Bridge by Frank Stewart
"I'm not prone to hyperbole," a club player told me, "but my wife really is one in a million. We were on a road trip, and she told me not to bother to stop and ask for directions. She said I'd figure out how to get where we were going."
My friend was today's West, and when North-South got to 3NT, he led a diamond. South won with the nine and forced out the ace of clubs. When East shifted to the king of hearts, South played low, won the next heart, and led the king of diamonds. West took his ace, and South took the rest, making an overtrick.
"Maybe your wife should have given you some directions," I told West mildly. "Your opponents had a slow auction to game; they had no extra strength. If your wife doubles 3NT to ask for a heart opening lead, you'll get three heart tricks and two aces."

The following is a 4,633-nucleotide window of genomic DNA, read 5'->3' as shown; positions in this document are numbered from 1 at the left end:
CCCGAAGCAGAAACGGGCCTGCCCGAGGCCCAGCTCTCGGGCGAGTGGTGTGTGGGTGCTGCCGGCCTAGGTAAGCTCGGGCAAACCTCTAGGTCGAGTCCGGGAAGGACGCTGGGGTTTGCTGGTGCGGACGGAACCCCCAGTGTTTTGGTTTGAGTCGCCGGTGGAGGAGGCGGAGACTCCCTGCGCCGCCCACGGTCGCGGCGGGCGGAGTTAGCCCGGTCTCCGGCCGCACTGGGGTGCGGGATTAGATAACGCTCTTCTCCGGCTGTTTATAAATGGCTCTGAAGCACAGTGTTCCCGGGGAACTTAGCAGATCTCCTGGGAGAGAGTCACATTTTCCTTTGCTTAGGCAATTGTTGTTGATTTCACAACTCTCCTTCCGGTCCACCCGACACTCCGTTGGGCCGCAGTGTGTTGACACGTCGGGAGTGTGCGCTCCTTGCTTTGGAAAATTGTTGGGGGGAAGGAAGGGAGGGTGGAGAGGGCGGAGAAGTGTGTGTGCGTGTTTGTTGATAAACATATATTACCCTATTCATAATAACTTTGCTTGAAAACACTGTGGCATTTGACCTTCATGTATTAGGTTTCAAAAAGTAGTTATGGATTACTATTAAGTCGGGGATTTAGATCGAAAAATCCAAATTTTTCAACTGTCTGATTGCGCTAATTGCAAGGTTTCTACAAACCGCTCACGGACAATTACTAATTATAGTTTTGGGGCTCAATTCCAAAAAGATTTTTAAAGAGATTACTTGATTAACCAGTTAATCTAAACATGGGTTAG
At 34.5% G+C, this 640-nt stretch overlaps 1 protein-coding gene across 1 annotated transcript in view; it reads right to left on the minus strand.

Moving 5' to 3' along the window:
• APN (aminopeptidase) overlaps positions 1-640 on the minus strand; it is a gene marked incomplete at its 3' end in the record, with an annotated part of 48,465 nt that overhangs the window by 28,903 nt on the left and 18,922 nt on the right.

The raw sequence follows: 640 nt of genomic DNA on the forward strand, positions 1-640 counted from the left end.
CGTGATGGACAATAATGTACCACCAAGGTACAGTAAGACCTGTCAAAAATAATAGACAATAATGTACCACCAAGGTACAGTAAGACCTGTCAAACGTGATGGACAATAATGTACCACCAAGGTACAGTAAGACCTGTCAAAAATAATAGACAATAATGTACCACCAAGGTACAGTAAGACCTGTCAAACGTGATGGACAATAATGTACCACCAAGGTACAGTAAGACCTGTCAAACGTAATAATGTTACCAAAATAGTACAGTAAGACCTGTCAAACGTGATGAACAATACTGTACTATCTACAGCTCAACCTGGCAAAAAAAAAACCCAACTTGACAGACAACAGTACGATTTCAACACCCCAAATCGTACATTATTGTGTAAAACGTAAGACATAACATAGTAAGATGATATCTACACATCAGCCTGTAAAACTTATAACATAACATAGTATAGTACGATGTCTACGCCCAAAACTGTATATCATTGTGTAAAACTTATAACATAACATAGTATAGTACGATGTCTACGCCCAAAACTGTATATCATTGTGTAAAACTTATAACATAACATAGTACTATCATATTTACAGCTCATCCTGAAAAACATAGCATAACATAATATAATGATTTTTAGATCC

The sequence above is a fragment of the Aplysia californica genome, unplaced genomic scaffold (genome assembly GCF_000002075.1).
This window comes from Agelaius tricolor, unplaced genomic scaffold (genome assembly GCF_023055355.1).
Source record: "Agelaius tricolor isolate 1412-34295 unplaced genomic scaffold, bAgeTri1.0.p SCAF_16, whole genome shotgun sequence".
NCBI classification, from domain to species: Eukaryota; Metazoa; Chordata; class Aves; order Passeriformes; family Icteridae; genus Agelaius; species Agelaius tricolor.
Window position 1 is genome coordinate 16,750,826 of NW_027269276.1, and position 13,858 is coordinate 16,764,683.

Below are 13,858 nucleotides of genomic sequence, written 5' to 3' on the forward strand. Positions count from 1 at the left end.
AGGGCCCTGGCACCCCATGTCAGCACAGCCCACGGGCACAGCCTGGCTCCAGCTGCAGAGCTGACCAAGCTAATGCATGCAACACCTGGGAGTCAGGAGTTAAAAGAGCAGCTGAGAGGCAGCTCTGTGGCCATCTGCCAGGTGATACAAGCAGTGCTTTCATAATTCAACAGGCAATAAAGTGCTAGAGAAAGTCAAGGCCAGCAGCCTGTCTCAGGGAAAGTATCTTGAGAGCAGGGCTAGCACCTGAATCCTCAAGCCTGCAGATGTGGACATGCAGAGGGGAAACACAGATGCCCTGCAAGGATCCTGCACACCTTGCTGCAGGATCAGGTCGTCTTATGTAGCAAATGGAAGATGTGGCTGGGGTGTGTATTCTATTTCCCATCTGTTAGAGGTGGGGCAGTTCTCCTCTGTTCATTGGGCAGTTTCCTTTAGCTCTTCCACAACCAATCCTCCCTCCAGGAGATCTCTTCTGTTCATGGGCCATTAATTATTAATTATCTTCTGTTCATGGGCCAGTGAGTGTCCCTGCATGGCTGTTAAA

"Well, you can't have everything," West shrugged. "She's also a magnificent cook."
Every player should be familiar with lead-directing doubles. A double of a voluntarily bid game or slam often calls for the lead of a specific suit. The idea is not so much to score extra points as to give the defense its best chance for a set. After North-South's auction, a double by East would have asked West to lead the first suit dummy bid - a lead West wouldn't consider otherwise.
East couldn't double if North had jumped to 3NT. Then North might have extra strength, and North-South might have nine top tricks (and North might redouble). In the actual auction, a double by East was mandatory.